By Jaime Showmaker
“To bear the flame means more than only holding on to the fire kindled in the Green Ember’s rising. It means to bear the fatal flames of the enemy, to bear up under the scorching heat of these hateful days.”
Turn on the news for even just a few seconds and it is hard to deny that we are living in perilous times. Sometimes, especially when I think about my children and the world they are inheriting, I can tend to despair and lose hope. Often, it just feels like too much. When I get lost in those moments of hopelessness and fear, it is usually because I have briefly forgotten a vitally important truth: we are living in the middle of the story. As a Christian, I have a very real faith that all will be restored and set right. I hope in Christ and trust that, because of His life, death, and resurrection, evil will be defeated and true justice and mercy will ultimately prevail. This world, these headlines, this darkness surrounding us—it is not the end. We are in the middle of the story.
The middle of the story is hard—in real life and in fiction. And that is what I was thinking when I first read Ember Falls, the second book in The Green Ember series by S.D. Smith. Our hero and heroine, siblings Pickett and Heather Longtreader, are in the middle of their story. They have seen many victories, but the ultimate victory—the Mended Wood--still eludes them. War is upon them. They face hardship and wrestle with betrayal. They must decide if they will fight on, despite the seeming hopelessness of their situation, or if they will surrender to the enclosing darkness. It looks, in fact, very much like where we seem to be in our own story, which is why I think that Ember Falls is one of the most important books I have read recently.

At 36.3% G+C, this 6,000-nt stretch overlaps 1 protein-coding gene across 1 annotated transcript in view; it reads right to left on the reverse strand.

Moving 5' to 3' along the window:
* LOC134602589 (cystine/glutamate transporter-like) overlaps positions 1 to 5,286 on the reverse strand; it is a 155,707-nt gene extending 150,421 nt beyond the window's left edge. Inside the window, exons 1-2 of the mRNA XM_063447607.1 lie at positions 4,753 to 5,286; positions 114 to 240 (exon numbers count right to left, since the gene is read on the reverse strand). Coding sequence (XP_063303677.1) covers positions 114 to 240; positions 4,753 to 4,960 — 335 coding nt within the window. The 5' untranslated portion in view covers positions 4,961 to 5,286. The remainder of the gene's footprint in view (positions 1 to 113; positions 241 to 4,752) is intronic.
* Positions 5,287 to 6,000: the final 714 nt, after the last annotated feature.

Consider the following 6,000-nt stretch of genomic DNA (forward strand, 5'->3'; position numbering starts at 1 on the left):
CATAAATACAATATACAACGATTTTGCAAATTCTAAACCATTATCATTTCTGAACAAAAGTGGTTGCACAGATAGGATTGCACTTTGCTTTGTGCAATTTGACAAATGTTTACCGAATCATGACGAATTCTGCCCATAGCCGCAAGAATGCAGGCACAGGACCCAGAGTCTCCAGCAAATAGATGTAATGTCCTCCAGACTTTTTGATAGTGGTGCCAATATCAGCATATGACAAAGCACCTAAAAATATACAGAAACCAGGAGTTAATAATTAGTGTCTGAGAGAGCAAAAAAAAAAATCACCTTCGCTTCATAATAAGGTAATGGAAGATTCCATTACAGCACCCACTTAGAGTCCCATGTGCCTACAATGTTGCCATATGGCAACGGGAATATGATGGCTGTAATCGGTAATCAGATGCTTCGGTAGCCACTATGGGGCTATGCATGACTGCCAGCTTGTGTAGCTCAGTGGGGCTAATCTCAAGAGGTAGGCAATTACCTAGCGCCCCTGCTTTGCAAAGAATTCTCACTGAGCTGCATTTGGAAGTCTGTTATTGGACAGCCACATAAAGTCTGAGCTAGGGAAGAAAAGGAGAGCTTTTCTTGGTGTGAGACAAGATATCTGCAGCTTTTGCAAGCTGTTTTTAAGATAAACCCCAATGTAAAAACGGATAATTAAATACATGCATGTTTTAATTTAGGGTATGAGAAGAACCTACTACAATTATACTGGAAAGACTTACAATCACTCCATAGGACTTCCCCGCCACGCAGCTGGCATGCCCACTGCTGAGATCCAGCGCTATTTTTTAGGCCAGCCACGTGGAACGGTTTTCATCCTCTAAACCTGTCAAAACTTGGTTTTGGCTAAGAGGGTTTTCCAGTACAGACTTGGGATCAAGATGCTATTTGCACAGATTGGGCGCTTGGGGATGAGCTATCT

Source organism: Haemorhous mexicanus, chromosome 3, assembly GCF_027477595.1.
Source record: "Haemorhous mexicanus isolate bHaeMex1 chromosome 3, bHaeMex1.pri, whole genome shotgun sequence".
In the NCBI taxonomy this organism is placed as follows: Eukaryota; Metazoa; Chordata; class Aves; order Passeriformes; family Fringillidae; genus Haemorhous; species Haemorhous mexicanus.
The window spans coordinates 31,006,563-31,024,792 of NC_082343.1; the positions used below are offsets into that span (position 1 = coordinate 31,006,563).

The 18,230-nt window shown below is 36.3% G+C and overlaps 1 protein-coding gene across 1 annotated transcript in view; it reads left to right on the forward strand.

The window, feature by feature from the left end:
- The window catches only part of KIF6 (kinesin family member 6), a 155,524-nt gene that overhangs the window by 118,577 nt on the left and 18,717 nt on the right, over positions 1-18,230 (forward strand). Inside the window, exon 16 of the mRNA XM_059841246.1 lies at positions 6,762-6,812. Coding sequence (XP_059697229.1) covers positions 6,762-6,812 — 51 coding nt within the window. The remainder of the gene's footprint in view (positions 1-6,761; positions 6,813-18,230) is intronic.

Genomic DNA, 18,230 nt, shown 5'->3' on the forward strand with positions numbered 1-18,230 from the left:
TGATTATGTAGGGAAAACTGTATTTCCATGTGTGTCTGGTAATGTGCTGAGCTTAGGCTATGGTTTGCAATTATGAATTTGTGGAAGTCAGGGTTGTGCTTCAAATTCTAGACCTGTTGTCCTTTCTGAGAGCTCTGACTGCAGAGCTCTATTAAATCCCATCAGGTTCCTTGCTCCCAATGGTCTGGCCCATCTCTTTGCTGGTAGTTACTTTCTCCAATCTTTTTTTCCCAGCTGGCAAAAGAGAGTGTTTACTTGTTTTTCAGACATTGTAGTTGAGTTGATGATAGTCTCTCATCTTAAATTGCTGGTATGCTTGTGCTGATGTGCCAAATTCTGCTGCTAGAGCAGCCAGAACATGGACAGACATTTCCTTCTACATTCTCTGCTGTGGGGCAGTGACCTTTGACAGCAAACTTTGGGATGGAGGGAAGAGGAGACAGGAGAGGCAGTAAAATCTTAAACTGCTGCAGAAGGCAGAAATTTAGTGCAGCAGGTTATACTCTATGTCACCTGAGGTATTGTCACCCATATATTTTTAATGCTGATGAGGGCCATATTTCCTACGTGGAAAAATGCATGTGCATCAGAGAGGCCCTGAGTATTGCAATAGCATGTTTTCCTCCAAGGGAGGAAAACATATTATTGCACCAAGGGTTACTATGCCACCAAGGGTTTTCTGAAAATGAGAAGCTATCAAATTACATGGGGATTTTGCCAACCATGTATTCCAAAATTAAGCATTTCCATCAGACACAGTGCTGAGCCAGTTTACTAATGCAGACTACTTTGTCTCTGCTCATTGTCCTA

Just like The Green Ember before it, Ember Falls is a story that nourishes the moral imagination and fills the soul with Truth, Goodness, and Beauty. The Green Ember has been called “a new story with an old soul,” and this installment is that as well. It is timeless, but it is also very much a book for our times.
In spite of the fact that the main characters are rabbits, Ember Falls is very much a story about what it means to be human. Their struggles, their fears, their hopes, their loves—they all echo the cries of our own hearts in these darkening times. They have the same kinds of choices to make as we have. Some choose sacrifice, loyalty, and courage. Others choose selfishness, betrayal, and alliance with the darkness ravaging the land. The consequences of those choices are very real and very hard. Some wrestle with remorse or forgiveness. Their victories--and their pains--resonate with us and are stored up in the deepest parts of our souls.
Our children need this book. It is not just a good book. Although, it is a very good book. Smith’s writing is beautiful and succinct. Like its predecessor, it is full of adventure and action. (There are still lots of rabbits with swords!) It is also shocking and includes some exciting surprises and plot twists. But our children need this book because it points them to Truth. It echoes the moment of the story that they are currently living, the one being written by the Great Storyteller. This is just the middle of the story. And as Heather and Picket and the other characters in Ember Falls live out the middle of their story, they give us and our children courage to take heart too, knowing with full confidence that “it will not be so in the Mended Wood,” and that they, too, can
“Bear the Flame.”